Like with "Sparks Nevada," one of the most compelling things about "Beyond Belief" is the relationship between the two leads. The Doyles' love for each other and complete antipathy for just about everyone else they encounter would be horrible if you met them in real life, but here it's comedy gold. Paul F. Tompkins and Paget Brewster shine in the roles of Frank and Sadie Doyle, and their accents for these two characters are some of the most fun ones on The Thrilling Adventure. Unlike in "Sparks Nevada," these two characters are basically static and you could jump in on any random episode and probably not be missing much. (There are, however, a few episodes that make reference to an earlier one in an important way, such as the recent "Basil's Day" one.) Nevertheless, the characters and their witty repartee (not to mention whatever antics will occur with their latest nemesis) make the show interesting and compelling enough that I actually prefer this one to "Sparks Nevada" (indeed, it's my favorite segment of The Thrilling Adventure Hour, hands down). And while Frank and Sadie don't really change over the life of the show/podcast, that doesn't mean they are always the same from episode to episode. Over time, we learn more about their past lives, their friends, and their few hobbies outside of imbibing alcohol nonstop. Each episode brings a fresh new adventure full of laughs so even without a serialized nature for this segment, I still can't wait for the next one to show up in my queue. "Beyond Belief" is certainly the perfect nightcap to conclude The Thrilling Adventure Hour.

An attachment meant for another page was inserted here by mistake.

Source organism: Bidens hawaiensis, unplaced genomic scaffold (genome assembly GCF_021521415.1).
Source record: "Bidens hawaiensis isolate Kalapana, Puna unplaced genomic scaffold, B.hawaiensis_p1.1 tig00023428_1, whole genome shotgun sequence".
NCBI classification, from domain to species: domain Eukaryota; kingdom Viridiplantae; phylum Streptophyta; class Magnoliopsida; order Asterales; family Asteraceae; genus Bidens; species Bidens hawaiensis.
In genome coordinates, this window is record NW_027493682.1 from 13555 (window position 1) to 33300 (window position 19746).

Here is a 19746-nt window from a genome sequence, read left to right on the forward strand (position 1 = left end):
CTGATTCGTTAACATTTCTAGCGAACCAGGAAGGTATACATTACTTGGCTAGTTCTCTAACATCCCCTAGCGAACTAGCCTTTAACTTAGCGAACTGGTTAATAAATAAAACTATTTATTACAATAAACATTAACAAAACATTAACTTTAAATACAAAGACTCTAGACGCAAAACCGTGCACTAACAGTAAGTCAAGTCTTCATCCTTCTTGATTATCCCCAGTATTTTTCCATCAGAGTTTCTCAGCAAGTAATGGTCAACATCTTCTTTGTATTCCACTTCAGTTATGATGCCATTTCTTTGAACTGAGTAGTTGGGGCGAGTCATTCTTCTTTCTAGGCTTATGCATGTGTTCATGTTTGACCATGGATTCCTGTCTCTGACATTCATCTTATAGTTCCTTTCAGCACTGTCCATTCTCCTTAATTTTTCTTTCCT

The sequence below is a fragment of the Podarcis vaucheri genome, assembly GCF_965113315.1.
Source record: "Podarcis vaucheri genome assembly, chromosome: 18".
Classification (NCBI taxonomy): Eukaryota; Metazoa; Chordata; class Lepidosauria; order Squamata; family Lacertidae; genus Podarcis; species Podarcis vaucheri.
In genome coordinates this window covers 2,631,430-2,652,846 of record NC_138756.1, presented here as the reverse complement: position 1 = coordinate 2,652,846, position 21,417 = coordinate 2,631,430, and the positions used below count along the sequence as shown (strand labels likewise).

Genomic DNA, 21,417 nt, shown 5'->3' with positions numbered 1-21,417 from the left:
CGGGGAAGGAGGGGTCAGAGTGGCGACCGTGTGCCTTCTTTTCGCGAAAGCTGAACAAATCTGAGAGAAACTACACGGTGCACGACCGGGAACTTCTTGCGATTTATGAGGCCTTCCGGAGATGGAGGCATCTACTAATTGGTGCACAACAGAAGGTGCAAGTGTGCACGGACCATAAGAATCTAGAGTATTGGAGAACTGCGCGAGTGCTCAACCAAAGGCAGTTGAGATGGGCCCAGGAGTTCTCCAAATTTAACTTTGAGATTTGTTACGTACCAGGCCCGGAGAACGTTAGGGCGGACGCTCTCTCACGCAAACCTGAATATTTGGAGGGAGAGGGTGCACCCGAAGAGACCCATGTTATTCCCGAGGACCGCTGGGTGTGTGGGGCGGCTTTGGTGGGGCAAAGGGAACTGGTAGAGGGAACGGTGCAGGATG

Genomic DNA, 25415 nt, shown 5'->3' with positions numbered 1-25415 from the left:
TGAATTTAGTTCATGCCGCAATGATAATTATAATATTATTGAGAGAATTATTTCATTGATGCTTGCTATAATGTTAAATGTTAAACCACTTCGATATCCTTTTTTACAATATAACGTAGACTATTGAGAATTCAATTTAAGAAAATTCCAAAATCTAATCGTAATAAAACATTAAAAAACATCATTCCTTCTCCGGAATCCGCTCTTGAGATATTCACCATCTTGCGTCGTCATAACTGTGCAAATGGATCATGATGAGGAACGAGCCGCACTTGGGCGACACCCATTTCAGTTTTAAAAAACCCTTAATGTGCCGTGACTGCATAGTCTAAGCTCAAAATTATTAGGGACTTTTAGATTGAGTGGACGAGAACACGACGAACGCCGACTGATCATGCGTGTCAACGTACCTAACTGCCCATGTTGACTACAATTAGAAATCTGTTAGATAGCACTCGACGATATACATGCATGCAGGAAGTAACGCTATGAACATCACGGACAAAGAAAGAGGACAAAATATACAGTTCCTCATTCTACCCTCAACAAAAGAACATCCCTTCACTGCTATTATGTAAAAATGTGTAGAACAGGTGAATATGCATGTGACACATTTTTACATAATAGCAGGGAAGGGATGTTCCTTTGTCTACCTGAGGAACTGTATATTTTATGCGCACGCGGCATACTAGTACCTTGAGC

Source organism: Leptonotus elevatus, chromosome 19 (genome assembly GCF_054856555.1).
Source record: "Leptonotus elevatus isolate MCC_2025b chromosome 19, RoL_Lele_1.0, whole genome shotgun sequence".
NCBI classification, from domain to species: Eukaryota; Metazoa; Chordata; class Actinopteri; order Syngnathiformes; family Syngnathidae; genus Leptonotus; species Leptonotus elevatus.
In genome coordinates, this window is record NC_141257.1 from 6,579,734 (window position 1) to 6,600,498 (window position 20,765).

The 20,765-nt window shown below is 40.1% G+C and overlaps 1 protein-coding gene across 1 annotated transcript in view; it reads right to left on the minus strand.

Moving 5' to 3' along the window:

That's all for this post, readers. Stay tuned for part 2, in which I'll discuss the other segments found in The Thrilling Adventure Hour.